Blue Shield of California officials said Tuesday its most recent rate hikes for health insurance policies were not excessive, but a state regulator voiced concern about whether the hikes were necessary.
The San Francisco-based insurer released an actuary's report showing the hikes meet federal and state standards that dictate how much income from premiums must be spent on medical care.
However, California Insurance Commissioner Dave Jones said the latest report doesn't provide all the information requested by the state regulator.
"This has led to serious concerns about their filing," said Jones, adding his office will continue to review the rate hike.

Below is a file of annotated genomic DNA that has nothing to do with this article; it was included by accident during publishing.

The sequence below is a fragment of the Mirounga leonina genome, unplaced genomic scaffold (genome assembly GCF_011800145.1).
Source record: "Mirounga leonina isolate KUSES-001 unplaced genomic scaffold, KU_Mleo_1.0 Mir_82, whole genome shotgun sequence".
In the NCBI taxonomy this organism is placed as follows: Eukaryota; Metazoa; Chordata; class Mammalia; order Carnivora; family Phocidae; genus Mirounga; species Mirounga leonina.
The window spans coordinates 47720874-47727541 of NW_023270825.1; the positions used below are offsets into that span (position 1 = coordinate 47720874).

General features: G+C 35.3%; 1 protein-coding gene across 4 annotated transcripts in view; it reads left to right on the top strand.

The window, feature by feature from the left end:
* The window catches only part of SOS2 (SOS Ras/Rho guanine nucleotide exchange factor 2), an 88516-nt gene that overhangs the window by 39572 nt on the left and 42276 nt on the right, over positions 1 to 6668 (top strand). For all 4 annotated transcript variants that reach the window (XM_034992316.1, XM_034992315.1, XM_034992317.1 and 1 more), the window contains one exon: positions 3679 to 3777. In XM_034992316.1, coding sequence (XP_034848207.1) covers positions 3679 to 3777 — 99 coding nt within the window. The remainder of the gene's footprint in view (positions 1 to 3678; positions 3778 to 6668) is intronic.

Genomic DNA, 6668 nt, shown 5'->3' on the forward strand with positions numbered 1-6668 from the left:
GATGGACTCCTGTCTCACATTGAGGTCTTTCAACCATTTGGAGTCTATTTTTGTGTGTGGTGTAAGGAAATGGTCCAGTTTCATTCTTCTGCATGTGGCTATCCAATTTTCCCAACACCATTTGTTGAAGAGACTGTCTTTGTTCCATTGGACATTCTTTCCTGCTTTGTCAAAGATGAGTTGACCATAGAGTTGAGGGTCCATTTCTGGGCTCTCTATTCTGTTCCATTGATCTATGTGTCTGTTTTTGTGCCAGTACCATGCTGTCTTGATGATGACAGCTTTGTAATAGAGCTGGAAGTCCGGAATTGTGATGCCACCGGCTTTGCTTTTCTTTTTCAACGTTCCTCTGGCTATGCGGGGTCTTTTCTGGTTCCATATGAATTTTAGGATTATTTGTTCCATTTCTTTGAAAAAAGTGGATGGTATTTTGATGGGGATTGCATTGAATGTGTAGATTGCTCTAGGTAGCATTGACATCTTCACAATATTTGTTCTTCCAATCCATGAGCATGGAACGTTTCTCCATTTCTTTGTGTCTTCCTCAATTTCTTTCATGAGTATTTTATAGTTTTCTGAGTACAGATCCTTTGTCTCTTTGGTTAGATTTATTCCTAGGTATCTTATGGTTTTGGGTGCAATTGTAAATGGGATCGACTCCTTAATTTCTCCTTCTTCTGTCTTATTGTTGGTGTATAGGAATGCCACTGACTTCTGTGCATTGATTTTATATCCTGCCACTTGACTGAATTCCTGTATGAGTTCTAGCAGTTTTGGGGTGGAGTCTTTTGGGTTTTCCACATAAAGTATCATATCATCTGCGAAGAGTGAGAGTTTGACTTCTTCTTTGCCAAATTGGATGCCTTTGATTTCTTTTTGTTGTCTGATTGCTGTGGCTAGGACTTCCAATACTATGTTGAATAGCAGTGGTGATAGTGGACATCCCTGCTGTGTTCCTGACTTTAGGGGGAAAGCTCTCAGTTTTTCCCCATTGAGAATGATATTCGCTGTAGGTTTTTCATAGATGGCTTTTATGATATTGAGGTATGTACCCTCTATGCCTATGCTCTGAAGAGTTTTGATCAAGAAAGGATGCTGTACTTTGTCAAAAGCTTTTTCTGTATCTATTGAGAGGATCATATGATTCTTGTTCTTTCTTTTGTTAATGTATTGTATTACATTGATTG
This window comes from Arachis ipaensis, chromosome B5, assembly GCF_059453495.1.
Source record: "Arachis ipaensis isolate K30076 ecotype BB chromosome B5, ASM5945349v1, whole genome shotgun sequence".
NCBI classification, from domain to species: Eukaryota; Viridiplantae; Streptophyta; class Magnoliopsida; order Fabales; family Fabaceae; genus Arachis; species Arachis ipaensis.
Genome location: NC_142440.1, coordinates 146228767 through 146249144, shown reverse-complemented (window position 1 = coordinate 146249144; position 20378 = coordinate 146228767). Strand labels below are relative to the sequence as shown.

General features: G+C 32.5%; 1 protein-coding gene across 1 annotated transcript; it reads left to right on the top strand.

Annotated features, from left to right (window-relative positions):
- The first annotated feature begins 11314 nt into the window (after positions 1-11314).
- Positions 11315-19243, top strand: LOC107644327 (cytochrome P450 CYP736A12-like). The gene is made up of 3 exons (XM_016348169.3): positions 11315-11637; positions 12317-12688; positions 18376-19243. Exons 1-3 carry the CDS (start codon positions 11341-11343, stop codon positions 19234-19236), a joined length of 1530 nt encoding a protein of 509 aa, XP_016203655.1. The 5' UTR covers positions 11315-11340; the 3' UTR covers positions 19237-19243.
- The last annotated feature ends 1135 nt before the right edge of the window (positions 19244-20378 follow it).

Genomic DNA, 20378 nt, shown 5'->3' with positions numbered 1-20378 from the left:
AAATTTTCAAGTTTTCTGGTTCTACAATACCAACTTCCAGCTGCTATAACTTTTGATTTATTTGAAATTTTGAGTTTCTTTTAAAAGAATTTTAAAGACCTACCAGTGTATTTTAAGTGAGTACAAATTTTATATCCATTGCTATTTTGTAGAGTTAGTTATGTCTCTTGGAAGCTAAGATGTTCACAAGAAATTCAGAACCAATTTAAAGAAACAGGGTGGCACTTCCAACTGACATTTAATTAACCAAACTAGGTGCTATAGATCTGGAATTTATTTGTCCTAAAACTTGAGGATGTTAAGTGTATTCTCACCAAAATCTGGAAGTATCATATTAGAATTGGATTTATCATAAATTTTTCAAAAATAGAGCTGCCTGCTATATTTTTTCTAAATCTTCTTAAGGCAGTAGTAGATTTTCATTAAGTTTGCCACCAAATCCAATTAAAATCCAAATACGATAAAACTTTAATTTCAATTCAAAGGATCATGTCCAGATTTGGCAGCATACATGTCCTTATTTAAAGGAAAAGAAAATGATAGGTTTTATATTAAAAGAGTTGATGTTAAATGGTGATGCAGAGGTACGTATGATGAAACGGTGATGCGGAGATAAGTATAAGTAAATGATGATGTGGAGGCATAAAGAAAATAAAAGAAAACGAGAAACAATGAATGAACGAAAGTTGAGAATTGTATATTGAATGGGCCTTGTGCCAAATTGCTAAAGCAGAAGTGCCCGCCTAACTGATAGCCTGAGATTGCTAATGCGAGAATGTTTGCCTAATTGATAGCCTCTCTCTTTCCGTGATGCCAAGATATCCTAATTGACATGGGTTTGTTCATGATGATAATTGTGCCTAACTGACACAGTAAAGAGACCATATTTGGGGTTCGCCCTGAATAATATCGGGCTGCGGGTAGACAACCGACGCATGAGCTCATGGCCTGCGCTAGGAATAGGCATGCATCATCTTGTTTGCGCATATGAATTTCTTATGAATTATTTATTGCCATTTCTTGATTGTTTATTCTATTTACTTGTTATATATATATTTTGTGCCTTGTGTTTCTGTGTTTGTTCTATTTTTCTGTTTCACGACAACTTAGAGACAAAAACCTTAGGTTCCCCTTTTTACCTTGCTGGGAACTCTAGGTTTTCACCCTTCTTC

Blue Shield will delay its proposed March 1 increase until May 1, pending possible action by the commissioner.
It would be the third such rate hike since Oct. 1 for 200,000 Blue Shield individual policyholders. The insurer has said the hikes are necessary to pay for the rising cost of care and costs brought on through health care reform.
On average, the three increases will boost premiums by 30 percent, with some customers paying as much as 59 percent more for health insurance.
Consumer Watchdog, a Santa Monica-based consumer advocacy group, was critical of Blue Shield's self-review.
"Hiring a consultant to check your math and claiming it's a legitimate, independent review is laughable," said the group's executive director Doug Heller.